In “Mind in the Mirror,” Raymond Tallis reflects on V.S. Ramachandran’s The Tell-Tale Brain: A Neuroscientist’s Quest for What Makes Us Human, “Neuroscience can explain many brain functions, but not the mystery of consciousness”:
The subtitle of V.S. Ramachandran’s latest book prompts a question: Why should “A Neuroscientist’s Quest for What Makes Us Human” be of particular interest? The answer is obvious if you believe, as so many do, that humans are essentially their brains. When a brain scientist speaks, we should pay attention, for “What makes us human” then boils down to what makes our brains special, compared with those of other highly evolved creatures.
Dr. Ramachandran and many others, including prominent philosophers like Daniel Dennett and Patricia and Paul Churchland, promise that neuroscience will help us understand not only the mechanism of brain functions (such as those that coordinate movement or underpin speech) but also key features of human consciousness. As of yet, though, we have no neural explanation of even the most basic properties of consciousness, such as the unity of self, how it is rooted in an explicit past and explicit future, how experience is owned and referred to a self, and how we are, or feel that we are, voluntary agents. Neuroscience, in short, has no way of accommodating everyday first-person being.
No, and neuroscience is often invoked to explain things it doesn’t:
Here, as elsewhere, the intellectual audit trail connecting the neuroscience to the things he claims to explain is fragile. For a start, mirror neurons have been observed not just in monkeys and humans but also in swamp sparrows, enabling them to learn to sing the songs they hear. They are admirable birds, but their cultural achievements are modest. Moreover, the existence in humans of a distinct mirror neuron system with properties such as “mind-reading” is still contested. At any rate, the claim that mirror neurons are a “specialized circuitry for social cognition” in humans is a death-defying leap beyond the humble “Monkey see, Monkey do” function they were first observed to have.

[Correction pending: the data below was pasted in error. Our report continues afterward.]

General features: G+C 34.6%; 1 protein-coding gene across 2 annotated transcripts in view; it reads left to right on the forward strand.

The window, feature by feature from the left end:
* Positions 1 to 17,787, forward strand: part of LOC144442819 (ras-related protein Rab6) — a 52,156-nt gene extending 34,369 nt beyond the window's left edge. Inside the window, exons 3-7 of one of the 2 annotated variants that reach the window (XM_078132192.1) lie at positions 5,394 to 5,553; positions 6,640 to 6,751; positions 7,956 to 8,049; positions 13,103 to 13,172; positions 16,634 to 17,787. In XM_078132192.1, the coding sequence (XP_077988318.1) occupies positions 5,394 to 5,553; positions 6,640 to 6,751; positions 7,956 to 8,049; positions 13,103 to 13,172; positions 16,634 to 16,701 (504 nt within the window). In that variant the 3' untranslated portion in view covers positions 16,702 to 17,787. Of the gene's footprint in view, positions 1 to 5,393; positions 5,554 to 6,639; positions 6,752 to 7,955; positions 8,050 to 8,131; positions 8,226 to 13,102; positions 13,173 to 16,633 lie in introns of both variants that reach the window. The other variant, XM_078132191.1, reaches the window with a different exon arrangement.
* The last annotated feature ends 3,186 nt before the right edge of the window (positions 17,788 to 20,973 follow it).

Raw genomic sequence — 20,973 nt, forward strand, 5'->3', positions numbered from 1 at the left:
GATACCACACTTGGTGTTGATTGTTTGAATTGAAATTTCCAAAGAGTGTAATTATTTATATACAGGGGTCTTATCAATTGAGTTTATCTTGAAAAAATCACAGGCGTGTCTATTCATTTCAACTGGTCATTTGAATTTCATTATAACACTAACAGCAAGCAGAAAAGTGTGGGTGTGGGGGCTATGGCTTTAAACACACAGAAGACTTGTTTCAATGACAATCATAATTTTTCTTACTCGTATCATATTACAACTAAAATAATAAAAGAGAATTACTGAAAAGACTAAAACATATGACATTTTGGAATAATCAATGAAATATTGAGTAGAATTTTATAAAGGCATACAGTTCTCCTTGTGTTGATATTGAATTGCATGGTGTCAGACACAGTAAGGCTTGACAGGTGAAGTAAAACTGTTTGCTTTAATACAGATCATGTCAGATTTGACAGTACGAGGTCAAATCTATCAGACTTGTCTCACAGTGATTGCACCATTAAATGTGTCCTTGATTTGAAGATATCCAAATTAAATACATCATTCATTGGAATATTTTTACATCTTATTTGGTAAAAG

Tallis describes himself, at his own site, as a humanist.
He is emeritus professor of geriatric medicine at the University of Manchester, and will publish Aping Mankind: Neuromania, Darwinitis and the Misrepresentation of Humanity, presumably a bash at evolutionary psychology and related pseudosciences.
It’s good to see actual humanists weighing in on these questions. Humanism had a respectable history before it was taken over by Darwin worshippers, at which point, the term might better have become “primatist.” What the new humanists were really interested in of human experience is what a chimpanzee could replicate. And once Apes R’ Us hit pop culture, it did considerable damage. After all, many people do not want to rise to the challenge of being human.
Hat tip: Stephanie West Allen at Brains on Purpose
More stories from The Mindful Hack, my blog on neuroscience and spirituality issues:
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- ESP: Will Evidence Survive Posturing?
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- Humans exceed capabilities of known AI algorithms
- Children: Do babies know the difference between right and wrong